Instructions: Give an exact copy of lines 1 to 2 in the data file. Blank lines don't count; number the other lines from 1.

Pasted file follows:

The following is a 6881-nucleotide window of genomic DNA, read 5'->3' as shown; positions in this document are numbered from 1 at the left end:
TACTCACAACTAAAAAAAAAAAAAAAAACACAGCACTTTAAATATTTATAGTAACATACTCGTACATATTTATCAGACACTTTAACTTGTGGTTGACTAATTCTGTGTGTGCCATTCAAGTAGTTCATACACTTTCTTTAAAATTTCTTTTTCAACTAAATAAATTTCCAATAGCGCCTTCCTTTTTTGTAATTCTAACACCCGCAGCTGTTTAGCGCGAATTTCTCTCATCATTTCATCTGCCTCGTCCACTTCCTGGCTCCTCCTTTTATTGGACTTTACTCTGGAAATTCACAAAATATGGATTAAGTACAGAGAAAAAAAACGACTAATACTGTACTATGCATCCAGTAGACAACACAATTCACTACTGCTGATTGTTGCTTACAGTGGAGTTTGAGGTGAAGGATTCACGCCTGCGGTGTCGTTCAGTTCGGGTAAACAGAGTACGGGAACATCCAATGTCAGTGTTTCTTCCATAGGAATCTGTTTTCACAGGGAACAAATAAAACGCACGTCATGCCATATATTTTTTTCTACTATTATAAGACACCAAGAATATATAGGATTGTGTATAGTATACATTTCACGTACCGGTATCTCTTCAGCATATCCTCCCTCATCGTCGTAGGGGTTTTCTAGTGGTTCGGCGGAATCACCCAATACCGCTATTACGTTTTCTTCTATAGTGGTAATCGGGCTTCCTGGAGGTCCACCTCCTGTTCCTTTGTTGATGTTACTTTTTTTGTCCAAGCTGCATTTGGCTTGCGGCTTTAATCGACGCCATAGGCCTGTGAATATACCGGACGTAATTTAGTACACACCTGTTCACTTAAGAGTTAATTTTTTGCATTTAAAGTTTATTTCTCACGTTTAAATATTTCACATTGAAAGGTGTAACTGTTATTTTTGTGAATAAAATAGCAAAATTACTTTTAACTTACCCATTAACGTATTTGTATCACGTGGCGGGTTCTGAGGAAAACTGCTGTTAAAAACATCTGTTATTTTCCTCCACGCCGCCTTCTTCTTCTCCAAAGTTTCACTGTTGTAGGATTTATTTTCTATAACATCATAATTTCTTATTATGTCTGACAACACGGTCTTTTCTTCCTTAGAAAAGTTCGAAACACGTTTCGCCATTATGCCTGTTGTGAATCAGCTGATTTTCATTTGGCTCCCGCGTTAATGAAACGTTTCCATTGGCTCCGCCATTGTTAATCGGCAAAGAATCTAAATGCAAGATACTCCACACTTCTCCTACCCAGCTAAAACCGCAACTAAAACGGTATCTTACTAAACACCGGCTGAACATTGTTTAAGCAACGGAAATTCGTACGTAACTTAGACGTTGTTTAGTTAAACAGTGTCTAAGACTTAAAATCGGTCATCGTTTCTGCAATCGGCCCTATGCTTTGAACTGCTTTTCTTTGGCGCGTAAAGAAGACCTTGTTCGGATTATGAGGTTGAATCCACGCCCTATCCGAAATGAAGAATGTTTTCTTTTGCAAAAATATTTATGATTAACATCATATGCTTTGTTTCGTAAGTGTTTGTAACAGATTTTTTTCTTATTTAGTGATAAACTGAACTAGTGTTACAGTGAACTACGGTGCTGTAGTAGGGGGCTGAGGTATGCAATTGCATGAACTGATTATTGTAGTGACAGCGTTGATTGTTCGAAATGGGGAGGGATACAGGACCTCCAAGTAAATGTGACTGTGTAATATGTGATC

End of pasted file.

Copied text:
The following is a 6881-nucleotide window of genomic DNA, read 5'->3' as shown; positions in this document are numbered from 1 at the left end:
TACTCACAACTAAAAAAAAAAAAAAAAACACAGCACTTTAAATATTTATAGTAACATACTCGTACATATTTATCAGACACTTTAACTTGTGGTTGACTAATTCTGTGTGTGCCATTCAAGTAGTTCATACACTTTCTTTAAAATTTCTTTTTCAACTAAATAAATTTCCAATAGCGCCTTCCTTTTTTGTAATTCTAACACCCGCAGCTGTTTAGCGCGAATTTCTCTCATCATTTCATCTGCCTCGTCCACTTCCTGGCTCCTCCTTTTATTGGACTTTACTCTGGAAATTCACAAAATATGGATTAAGTACAGAGAAAAAAAACGACTAATACTGTACTATGCATCCAGTAGACAACACAATTCACTACTGCTGATTGTTGCTTACAGTGGAGTTTGAGGTGAAGGATTCACGCCTGCGGTGTCGTTCAGTTCGGGTAAACAGAGTACGGGAACATCCAATGTCAGTGTTTCTTCCATAGGAATCTGTTTTCACAGGGAACAAATAAAACGCACGTCATGCCATATATTTTTTTCTACTATTATAAGACACCAAGAATATATAGGATTGTGTATAGTATACATTTCACGTACCGGTATCTCTTCAGCATATCCTCCCTCATCGTCGTAGGGGTTTTCTAGTGGTTCGGCGGAATCACCCAATACCGCTATTACGTTTTCTTCTATAGTGGTAATCGGGCTTCCTGGAGGTCCACCTCCTGTTCCTTTGTTGATGTTACTTTTTTTGTCCAAGCTGCATTTGGCTTGCGGCTTTAATCGACGCCATAGGCCTGTGAATATACCGGACGTAATTTAGTACACACCTGTTCACTTAAGAGTTAATTTTTTGCATTTAAAGTTTATTTCTCACGTTTAAATATTTCACATTGAAAGGTGTAACTGTTATTTTTGTGAATAAAATAGCAAAATTACTTTTAACTTACCCATTAACGTATTTGTATCACGTGGCGGGTTCTGAGGAAAACTGCTGTTAAAAACATCTGTTATTTTCCTCCACGCCGCCTTCTTCTTCTCCAAAGTTTCACTGTTGTAGGATTTATTTTCTATAACATCATAATTTCTTATTATGTCTGACAACACGGTCTTTTCTTCCTTAGAAAAGTTCGAAACACGTTTCGCCATTATGCCTGTTGTGAATCAGCTGATTTTCATTTGGCTCCCGCGTTAATGAAACGTTTCCATTGGCTCCGCCATTGTTAATCGGCAAAGAATCTAAATGCAAGATACTCCACACTTCTCCTACCCAGCTAAAACCGCAACTAAAACGGTATCTTACTAAACACCGGCTGAACATTGTTTAAGCAACGGAAATTCGTACGTAACTTAGACGTTGTTTAGTTAAACAGTGTCTAAGACTTAAAATCGGTCATCGTTTCTGCAATCGGCCCTATGCTTTGAACTGCTTTTCTTTGGCGCGTAAAGAAGACCTTGTTCGGATTATGAGGTTGAATCCACGCCCTATCCGAAATGAAGAATGTTTTCTTTTGCAAAAATATTTATGATTAACATCATATGCTTTGTTTCGTAAGTGTTTGTAACAGATTTTTTTCTTATTTAGTGATAAACTGAACTAGTGTTACAGTGAACTACGGTGCTGTAGTAGGGGGCTGAGGTATGCAATTGCATGAACTGATTATTGTAGTGACAGCGTTGATTGTTCGAAATGGGGAGGGATACAGGACCTCCAAGTAAATGTGACTGTGTAATATGTGATC